What this really sounds like is Republicans are grasping for a reason — any reason — to oppose plans proposed by Democrats. Not exactly what you’d call a good faith effort.
The third major method for piercing Boehner’s veil of deceit is to examine his own voting record. In his two decades in Congress, Boehner has voted to raise the federal debt ceiling five times, with nary a word about the action.
In 2002, Boehner voted for a $450 billion increase. In 2003, he voted for a $900 billion increase. In 2004, he voted for an $800 billion increase. In 2006, he voted for a $781 billion increase. In 2007, he voted for an $850 billion increase.
For those who don’t have a calculator handy, Boehner’s votes increased the debt limit by $4 trillion in the span of five years. So, what’s different now? That’s right, there’s a Democrat in the White House.
The fourth, final and most important method for calling out Boehner on his shameless politicking is to quote the man himself. Back in December, as Boehner was preparing to become House Speaker, The New Yorker did a long profile that included an interview.
In a section previewing potential problems with the hardcore Tea Party followers who had just been elected, Boehner said:
“This is going to be probably the first really big adult moment” for the new Republican majority, Boehner told me. “You can underline ‘adult.’ And for people who’ve never been in politics it’s going to be one of those growing moments. It’s going to be difficult, I’m certainly well aware of that. But we’ll have to find a way to help educate members and help people understand the serious problem that would exist if we didn’t do it.”
Serious problem, indeed.
If the debt ceiling isn’t raised, the United States would default on its obligations. In that instance, the nation’s credit rating likely would fall, which would curtail foreign investment and lead to higher interest rates for just about everything — which isn’t good for an economy sputtering out of a recession and burdened with a 9.2 percent unemployment rate.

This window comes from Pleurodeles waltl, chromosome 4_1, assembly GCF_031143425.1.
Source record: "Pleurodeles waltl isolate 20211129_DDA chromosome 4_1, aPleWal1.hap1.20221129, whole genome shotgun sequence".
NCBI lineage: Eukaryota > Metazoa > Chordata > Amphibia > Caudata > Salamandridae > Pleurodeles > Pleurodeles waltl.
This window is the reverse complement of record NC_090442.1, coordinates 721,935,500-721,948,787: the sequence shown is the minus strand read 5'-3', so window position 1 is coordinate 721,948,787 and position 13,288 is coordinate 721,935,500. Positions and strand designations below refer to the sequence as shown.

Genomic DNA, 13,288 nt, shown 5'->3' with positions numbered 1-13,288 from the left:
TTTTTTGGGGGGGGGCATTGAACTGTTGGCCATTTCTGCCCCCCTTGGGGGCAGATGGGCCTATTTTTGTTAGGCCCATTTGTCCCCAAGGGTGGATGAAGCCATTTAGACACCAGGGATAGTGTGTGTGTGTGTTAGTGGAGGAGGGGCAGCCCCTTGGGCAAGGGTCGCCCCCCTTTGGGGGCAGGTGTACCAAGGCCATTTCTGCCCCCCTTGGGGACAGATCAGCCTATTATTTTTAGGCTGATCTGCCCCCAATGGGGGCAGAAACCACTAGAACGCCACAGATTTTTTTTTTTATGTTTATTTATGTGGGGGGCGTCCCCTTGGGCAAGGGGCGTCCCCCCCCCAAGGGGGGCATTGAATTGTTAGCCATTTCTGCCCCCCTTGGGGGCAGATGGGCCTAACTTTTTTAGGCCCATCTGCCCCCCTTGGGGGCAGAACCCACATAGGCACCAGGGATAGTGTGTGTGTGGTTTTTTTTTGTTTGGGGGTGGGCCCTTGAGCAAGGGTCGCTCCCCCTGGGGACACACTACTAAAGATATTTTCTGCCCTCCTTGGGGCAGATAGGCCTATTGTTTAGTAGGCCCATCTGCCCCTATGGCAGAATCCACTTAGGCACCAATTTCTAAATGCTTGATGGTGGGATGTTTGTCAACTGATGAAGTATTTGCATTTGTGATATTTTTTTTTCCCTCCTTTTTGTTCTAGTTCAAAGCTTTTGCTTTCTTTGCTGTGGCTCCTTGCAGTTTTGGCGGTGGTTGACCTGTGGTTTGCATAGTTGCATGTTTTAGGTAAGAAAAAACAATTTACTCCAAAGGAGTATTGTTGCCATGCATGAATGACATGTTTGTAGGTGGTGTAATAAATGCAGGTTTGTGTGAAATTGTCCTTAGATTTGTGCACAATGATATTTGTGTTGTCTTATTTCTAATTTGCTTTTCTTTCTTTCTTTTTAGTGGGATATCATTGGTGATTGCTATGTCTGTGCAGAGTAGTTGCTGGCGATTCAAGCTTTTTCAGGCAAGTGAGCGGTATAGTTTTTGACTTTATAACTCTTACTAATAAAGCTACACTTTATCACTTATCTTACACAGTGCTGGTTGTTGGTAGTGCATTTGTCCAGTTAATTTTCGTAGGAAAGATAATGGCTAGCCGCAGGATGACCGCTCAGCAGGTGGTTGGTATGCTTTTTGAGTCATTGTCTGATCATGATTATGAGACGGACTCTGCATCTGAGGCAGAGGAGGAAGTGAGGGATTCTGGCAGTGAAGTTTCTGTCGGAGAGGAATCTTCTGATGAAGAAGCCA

Moreover, if the Treasury Department loses its authority to borrow money, many federal projects would be jeopardized. And we’re not talking pork but rather items like highway projects, federal courts and federal prisons. Up to 45 percent of federal spending could be affected.
Here’s how William Gale of the centrist Brookings Institute described the issue for U.S. News & World Report: “In short, raising the debt limit has nothing to do with controlling future spending or with raising the taxes necessary to pay for future spending. It is just a matter of paying bills that we’ve already incurred.”
Gale added, “Raising the debt limit is a completely ordinary event. The limit has been raised 74 times in the last 50 years, and 10 times in the last 10. Debt limit increases are associated with both Republicans and Democrats.”
And for the record, policies enacted by President George W. Bush account for $5.07 trillion of the deficit, while policies enacted by Obama account for $1.44 trillion. The GOP’s feckless response back then was “deficits don’t matter,” as Dick Cheney famously said.
Just as Boehner predicted eight months ago, we’re having an adult moment in Washington, but the adults are in short supply. Maybe it’s time the priests at the Speaker’s alma mater, Moeller High School, take him aside for some gentle but firm counseling about the responsibility of power.